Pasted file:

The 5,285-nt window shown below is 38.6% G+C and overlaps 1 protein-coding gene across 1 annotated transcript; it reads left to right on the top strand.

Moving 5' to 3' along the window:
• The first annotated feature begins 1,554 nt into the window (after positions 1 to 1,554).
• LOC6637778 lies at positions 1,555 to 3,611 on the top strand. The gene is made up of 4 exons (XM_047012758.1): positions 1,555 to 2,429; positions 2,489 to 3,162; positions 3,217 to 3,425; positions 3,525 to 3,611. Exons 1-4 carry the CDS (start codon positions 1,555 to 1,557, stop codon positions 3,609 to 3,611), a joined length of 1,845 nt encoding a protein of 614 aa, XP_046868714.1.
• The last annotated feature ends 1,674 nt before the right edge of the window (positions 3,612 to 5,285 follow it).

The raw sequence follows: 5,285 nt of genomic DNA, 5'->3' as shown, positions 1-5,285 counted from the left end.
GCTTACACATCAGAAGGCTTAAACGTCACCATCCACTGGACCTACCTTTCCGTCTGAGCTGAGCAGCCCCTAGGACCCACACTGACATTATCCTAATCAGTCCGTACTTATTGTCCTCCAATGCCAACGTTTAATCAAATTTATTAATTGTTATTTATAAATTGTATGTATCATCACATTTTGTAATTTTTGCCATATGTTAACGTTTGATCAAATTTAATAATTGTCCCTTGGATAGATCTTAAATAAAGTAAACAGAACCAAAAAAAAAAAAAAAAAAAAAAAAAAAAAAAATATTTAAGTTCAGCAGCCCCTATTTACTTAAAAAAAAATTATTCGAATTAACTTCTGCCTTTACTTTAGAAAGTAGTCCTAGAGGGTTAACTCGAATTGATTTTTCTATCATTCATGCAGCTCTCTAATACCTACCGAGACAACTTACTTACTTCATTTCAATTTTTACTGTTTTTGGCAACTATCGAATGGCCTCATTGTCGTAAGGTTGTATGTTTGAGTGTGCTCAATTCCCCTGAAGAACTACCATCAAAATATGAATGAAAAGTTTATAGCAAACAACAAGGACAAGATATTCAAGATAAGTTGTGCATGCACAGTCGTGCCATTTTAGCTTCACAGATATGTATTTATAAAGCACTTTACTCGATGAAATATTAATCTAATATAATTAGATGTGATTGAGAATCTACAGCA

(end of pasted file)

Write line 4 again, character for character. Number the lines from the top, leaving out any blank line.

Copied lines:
• LOC6637778 lies at positions 1,555 to 3,611 on the top strand. The gene is made up of 4 exons (XM_047012758.1): positions 1,555 to 2,429; positions 2,489 to 3,162; positions 3,217 to 3,425; positions 3,525 to 3,611. Exons 1-4 carry the CDS (start codon positions 1,555 to 1,557, stop codon positions 3,609 to 3,611), a joined length of 1,845 nt encoding a protein of 614 aa, XP_046868714.1.